On the recent episode of "AEW Collision," Maxwell Jacob Friedman (MJF) successfully retained his AEW World Championship belt in a high-octane match against Kenny Omega. Initially confirmed on October 25 during "AEW Dynamite," this title match quickly caught the attention of fans and critics alike.
However, industry veteran Eric Bischoff took issue with the scheduling of the showdown, questioning its timing and lack of promotional buildup on his "83 Weeks" podcast. "AEW, under Tony Khan, of course, has an obligation to its network clients as much as its audience.
However, pitting MJF and Omega against each other on a Saturday night, without prior promotion, especially when up against Game 2 of the World Series and college football, is a baffling decision," Bischoff opined.
Bischoff further criticized the match for lacking a compelling narrative, essentially serving as a standalone spectacle with no buildup.
"I'm not knocking AEW for showcasing a title match on live TV," he clarified. "My issue lies in the inadequate planning that undermines what could have been a ratings goldmine. You're setting yourself up for failure against that kind of mainstream sporting competition." This landmark match marked the inaugural bout between MJF and Omega within the AEW framework, a matchup that many insiders deem pay-per-view worthy.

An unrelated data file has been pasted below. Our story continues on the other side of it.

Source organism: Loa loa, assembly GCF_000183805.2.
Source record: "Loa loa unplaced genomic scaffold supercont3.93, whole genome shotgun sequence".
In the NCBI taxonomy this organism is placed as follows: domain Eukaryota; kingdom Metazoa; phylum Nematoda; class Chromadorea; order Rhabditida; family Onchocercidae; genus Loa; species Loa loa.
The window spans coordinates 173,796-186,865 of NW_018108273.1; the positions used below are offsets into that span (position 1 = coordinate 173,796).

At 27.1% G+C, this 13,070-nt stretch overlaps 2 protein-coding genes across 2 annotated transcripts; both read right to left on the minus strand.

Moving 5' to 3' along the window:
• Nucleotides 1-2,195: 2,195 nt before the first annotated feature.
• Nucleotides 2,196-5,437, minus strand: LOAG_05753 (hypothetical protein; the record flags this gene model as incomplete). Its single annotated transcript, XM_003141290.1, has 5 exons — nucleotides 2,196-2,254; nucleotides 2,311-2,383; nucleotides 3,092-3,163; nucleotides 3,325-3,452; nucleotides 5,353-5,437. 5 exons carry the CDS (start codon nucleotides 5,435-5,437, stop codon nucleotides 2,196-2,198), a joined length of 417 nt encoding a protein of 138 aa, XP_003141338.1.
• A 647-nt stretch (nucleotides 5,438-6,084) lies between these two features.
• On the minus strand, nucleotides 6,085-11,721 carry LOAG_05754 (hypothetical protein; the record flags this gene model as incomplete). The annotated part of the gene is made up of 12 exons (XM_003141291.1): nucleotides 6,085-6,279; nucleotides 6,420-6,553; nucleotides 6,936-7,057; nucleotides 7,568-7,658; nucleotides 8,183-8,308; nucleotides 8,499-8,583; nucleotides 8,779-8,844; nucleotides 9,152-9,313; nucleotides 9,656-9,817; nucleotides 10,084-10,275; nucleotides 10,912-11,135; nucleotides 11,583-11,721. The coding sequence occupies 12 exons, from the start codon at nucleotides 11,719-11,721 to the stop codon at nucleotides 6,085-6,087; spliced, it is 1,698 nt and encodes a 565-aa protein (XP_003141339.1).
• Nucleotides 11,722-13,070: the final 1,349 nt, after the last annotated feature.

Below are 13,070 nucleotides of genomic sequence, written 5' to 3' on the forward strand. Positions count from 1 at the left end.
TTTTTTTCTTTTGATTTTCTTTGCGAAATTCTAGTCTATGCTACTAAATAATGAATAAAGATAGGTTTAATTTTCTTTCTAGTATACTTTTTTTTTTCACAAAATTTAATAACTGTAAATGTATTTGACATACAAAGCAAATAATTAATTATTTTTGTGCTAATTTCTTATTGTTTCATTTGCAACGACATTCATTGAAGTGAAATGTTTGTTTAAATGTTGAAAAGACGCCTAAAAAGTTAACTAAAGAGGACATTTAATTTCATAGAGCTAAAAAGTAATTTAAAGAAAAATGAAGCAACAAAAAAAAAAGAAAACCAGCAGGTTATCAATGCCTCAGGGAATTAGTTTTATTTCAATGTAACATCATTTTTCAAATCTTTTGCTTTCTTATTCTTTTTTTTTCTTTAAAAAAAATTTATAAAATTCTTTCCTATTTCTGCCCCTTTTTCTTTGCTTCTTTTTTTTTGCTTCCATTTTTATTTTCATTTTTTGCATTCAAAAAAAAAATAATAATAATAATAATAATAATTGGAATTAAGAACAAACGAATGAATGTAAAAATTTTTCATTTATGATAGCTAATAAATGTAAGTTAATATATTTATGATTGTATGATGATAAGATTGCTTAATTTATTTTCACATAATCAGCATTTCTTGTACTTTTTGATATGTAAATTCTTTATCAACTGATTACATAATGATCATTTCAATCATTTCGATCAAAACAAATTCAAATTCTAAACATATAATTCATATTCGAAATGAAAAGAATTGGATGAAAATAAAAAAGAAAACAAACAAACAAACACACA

Consequently, Bischoff's critique could be a poignant wake-up call for the AEW management to reevaluate its programming strategies. In a recent development, MJF's next title defense has been announced against Jay White of the Bullet Club Gold, slated for the upcoming Full Gear pay-per-view on November 18.
Sources indicate that the AEW creative team is planning a more elaborate storyline for this match, possibly taking cues from Bischoff's critiques. As the wrestling community continues to debate the wisdom of AEW's programming choices, one thing remains clear: with competition not just within the wrestling sphere but also from mainstream sports, AEW needs to bring its A-game in marketing and storytelling to stand out in the saturated entertainment landscape.
Whether they heed Bischoff's advice remains to be seen, but as the stakes continue to rise, so too does the need for strategic planning.